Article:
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AUTOMOBILE WHEELS AND TYRES



The automobile wheels support the total weight, resist the strains created during turning and transmit the driving torque for propelling and braking torque for retarding. The wheels must have well-balanced construction particularly for running at high speeds. Unbalanced wheel assemblies cause excessive vibration, which ac­celerates tyre and king-pin wear.

Automobile control, acceleration and braking occur through the tyres and their contact on the road surface. The tyres must be large and strong enough to support the vehicle on the road. The traction, the force required to make the tyre slip on the contact patch, is the same on the wheel in all directions whether it is accelerating, cornering, braking, or any combination of these. The tractive force to control the automobile drops rapidly when a skid starts so that control is lost. The tyre must absorb, by deflecting, part of the shock from road irregularities.
During normal operation, passenger car tyres rotate approximately 500 revolu­tions for each km travelled. The chief factors affecting tyre life are inflation pressure, vehicle speed and rate of acceleration, temperature, tyre interchanging, and tyre and wheel balance. A tractor tyre normally is expected to last twenty years, a truck tyre 80,500 km running, a passenger car tyre 48,500 km and a racing tyre 800 km.

Structure.

Wheels must be rigid enough to retain their shape under all operating condi­tions. When subjected to abnormal impact, they should preferably buckle and must not collapse. The dimensional tolerances of the wheel should be accurate enough for carrying out wheel alignment and balancing.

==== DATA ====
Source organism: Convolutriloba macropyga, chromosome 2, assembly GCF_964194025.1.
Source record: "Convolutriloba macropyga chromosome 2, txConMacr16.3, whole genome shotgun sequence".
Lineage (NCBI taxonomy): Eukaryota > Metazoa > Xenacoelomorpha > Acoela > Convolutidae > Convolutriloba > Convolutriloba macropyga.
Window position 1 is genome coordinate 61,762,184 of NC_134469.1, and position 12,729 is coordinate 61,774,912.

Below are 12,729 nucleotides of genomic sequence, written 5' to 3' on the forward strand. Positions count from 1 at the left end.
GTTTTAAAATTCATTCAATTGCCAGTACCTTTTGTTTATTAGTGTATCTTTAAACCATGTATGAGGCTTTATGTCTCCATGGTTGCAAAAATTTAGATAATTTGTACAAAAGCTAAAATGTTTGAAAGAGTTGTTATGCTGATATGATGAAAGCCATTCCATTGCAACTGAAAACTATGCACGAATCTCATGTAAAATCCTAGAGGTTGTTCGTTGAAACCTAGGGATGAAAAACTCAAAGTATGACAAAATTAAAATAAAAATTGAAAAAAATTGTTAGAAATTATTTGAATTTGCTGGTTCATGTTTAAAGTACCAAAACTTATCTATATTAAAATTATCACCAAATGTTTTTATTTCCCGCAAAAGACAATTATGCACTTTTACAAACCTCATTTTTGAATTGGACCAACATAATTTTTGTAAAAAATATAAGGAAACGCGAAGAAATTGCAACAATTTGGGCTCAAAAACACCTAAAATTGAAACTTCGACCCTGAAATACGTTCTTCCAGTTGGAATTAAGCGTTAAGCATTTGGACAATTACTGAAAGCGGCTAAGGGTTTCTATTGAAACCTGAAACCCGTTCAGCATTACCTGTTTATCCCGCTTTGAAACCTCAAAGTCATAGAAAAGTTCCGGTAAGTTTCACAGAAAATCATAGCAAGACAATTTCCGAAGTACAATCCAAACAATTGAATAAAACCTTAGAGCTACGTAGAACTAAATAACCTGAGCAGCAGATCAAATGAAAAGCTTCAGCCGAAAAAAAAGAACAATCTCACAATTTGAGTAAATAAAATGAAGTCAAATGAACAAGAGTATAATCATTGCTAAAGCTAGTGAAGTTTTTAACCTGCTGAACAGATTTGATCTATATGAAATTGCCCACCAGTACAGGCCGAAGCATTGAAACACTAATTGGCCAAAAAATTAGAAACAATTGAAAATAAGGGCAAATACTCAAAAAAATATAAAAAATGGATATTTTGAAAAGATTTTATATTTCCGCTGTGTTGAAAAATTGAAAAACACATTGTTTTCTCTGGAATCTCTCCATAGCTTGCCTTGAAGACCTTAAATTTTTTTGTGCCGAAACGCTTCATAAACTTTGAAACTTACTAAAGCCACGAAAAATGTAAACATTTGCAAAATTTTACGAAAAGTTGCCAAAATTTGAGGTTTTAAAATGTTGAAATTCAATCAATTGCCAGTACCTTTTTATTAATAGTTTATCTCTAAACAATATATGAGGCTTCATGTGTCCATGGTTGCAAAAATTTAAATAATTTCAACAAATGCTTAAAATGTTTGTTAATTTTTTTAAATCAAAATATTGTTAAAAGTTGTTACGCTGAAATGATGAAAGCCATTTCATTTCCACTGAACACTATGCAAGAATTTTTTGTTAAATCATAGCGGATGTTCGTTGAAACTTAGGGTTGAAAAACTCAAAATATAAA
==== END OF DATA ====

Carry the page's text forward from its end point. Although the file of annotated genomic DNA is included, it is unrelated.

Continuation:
Weight. Wheels must be light so that the unsprung weight is reduced. Light wheels and tyres also follow the road surface contour more accurately so that wheel bounce is minimized, resulting in improved road contact and reduced tyre wear.

Tyre Attachment.

Since the wheel-tyre combination is responsible for the transmission of traction to the road or for steering reaction, the tyre must be suitably located and rigidly secured on the wheel. Additionally, the design of the wheel should be such that the tyre can be fitted easily.

Wheel Mounting.

The wheel attachment must be designed properly for locating, securing, and supporting the wheel. Also, the wheel should be easily fitted or removed from its axle-hub.

Cost.

Wheels should be made out of cheaper materials that can easily be fabricated, cast, or forged, with the minimum machining. It should also have a better finish and appearance and should not easily deteriorate with age and weathering.

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